Summary: In today's lesson we are urged to recognize the folly of human wisdom and to embrace the wisdom of the gospel.


Today we continue studying The First Letter of Paul to the Corinthians in a series I am calling Challenges Christians Face.

Christians in the church at Corinth had misunderstood the nature of wisdom with regard to salvation. From Paul’s perspective human wisdom opposes God’s wisdom that is revealed in the gospel. Human wisdom is based on human knowledge and leads to destruction. God’s wisdom is based on the gospel and leads to eternal life. Let’s see how Paul expresses the difference between human wisdom and the wisdom of the gospel in 1 Corinthians 1:18-25.

Let’s read 1 Corinthians 1:18-25:

18 For the word of the cross is folly to those who are perishing, but to us who are being saved it is the power of God. 19 For it is written,

“I will destroy the wisdom of the wise,

and the discernment of the discerning I will thwart.”

20 Where is the one who is wise? Where is the scribe? Where is the debater of this age? Has not God made foolish the wisdom of the world? 21 For since, in the wisdom of God, the world did not know God through wisdom, it pleased God through the folly of what we preach to save those who believe. 22 For Jews demand signs and Greeks seek wisdom, 23 but we preach Christ crucified, a stumbling block to Jews and folly to Gentiles, 24 but to those who are called, both Jews and Greeks, Christ the power of God and the wisdom of God. 25 For the foolishness of God is wiser than men, and the weakness of God is stronger than men. (1 Corinthians 1:18–25)


Every time they did anything, he had something smart to say. The Sunday school class went on an all-day picnic at the national park. It could have been a great time, but Jimmy seemed interested only in picking everything apart.

“Well, that was really a lot of fun!”

“So this is supposed to be good food?”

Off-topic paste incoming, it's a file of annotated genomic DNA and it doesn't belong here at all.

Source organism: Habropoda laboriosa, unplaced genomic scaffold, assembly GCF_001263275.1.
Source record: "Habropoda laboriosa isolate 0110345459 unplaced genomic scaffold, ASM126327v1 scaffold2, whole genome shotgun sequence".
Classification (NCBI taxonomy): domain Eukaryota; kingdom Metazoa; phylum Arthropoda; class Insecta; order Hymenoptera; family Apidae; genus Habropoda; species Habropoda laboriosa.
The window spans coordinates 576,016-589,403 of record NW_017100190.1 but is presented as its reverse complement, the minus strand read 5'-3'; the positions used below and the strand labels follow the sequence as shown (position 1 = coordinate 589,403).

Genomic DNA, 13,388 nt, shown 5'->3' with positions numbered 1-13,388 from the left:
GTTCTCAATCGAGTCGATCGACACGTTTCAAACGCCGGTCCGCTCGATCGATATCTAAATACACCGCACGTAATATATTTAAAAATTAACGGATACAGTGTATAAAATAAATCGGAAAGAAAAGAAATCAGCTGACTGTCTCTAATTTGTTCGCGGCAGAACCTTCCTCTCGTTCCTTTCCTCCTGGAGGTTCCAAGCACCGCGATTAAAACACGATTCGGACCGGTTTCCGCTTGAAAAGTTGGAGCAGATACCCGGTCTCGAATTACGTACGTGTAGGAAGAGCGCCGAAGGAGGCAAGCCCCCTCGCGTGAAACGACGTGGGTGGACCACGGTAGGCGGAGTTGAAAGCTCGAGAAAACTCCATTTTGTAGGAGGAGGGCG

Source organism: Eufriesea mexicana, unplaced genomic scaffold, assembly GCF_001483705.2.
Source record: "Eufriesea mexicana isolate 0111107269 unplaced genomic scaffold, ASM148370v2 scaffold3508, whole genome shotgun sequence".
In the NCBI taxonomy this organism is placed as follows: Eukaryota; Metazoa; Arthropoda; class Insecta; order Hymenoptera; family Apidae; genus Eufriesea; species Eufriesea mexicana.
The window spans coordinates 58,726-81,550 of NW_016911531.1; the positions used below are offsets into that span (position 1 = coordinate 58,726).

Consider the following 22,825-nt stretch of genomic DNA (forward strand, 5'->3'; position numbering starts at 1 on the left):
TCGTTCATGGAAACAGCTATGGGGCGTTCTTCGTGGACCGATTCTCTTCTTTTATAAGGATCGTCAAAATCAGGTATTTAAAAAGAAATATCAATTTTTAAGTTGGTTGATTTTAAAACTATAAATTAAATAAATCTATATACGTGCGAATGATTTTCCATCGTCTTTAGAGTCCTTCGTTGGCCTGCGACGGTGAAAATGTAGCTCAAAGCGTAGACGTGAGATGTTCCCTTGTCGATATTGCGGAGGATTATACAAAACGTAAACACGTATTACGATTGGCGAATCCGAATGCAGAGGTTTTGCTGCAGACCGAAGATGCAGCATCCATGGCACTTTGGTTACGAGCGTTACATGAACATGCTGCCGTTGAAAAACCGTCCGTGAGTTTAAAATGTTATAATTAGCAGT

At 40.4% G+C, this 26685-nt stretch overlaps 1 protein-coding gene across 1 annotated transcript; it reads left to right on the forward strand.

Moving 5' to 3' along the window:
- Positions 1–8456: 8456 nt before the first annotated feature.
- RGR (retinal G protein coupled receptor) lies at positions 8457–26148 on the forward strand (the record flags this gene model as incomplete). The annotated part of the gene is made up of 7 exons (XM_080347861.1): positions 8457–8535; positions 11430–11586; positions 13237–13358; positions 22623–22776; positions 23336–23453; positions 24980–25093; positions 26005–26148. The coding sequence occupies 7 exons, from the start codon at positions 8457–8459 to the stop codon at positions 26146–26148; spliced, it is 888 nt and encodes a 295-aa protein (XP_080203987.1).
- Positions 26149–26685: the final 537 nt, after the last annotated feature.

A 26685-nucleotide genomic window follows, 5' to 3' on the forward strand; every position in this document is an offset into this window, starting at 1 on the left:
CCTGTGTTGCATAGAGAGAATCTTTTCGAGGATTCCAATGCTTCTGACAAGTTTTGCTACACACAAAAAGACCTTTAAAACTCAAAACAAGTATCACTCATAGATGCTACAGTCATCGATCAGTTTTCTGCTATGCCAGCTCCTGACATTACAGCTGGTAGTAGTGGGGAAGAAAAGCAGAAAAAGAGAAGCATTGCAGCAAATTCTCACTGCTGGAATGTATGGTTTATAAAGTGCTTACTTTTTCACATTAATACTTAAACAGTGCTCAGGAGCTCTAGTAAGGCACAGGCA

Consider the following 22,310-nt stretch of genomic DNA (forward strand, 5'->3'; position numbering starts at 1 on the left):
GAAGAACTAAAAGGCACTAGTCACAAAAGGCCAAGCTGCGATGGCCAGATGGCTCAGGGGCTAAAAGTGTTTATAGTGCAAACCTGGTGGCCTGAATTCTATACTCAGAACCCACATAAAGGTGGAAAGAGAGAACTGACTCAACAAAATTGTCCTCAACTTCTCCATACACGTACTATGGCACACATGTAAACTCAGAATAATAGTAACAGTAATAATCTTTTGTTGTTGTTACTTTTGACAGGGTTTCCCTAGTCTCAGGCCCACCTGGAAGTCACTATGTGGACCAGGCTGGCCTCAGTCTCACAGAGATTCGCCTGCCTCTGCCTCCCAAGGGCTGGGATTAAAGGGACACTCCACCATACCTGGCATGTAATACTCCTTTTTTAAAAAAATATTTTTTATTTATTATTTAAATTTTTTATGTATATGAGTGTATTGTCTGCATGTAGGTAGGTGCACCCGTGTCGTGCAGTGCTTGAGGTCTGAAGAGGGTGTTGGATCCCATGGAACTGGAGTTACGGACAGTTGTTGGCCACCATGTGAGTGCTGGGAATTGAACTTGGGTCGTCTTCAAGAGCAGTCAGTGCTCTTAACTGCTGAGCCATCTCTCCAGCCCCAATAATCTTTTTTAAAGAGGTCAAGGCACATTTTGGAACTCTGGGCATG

“I don’t see why everybody is so excited about coming here.”

Jimmy just loved quoting statistics, giving trivial facts, and scrutinizing everything with the biggest words he could use. Jimmy was not a happy fellow, and, unwittingly, he made everyone else unhappy, too.

After a day of this, the bus driver could not take it anymore.

“Jimmy,” he shouted, “we all know you think you’re the only one on this bus with any sense, and you may be the smartest guy here. But let me tell you something, you’re not a wise man—you’re just a wise guy.”

What’s the difference between a wise man and a wise guy?

I suppose we could list a dozen things or so. But one thing is true in every case. Wise people know how to use their intelligence to serve others and to help those around them.

Wise guys are out for themselves. They use their intelligence in a way that destroys.

In the passage that we are going to study today, Paul addressed those in the church at Corinth who claimed to be wise. They used their “wisdom” in a way that divided the church and set themselves in opposition to Paul. They took pride in the human “wisdom” of the world. Initially, they had not trusted worldly, human wisdom for their salvation, but now they had begun to emphasize such wisdom over the gospel itself.

In their pursuit of wisdom, they became arrogant wise guys.


In a previous lesson I mentioned that the traditional understanding of the situation in Corinth is that there was internal division and strife in the church. Paul wrote his letter to correct the division that existed among the various factions. However, I think that commentator Gordon D. Fee is correct in saying that “the historical situation in Corinth was one of conflict between the church and its founder.”

That is not to say that the Corinthian church was not experiencing internal strife and division; they were. But the primary problem was between the church as a whole and Paul as the church increasingly disagreed with Paul and his teaching. For Paul this presented a twofold crisis—over his authority and his gospel.

After the introductory salutation (1:1-3) and thanksgiving (1:4-9) of the letter, Paul immediately addressed the issue of divisions in the church in Corinth (1:10-17). Paul urged the Christians in Corinth to heal the divisions in the church because they are contrary to the unity that exists in Christ’s body.

In today’s passage (1:18-25) Paul says that the Corinthian Christians had moved back to human wisdom. He showed how their so-called wisdom was worthless. It could not save anyone; it could not further the cause of Christ. All it did was destroy. In fact, the wisdom the Corinthians were so proud of actually opposed the gospel. As far as Paul was concerned, these people were not truly wise—they were only wise guys.

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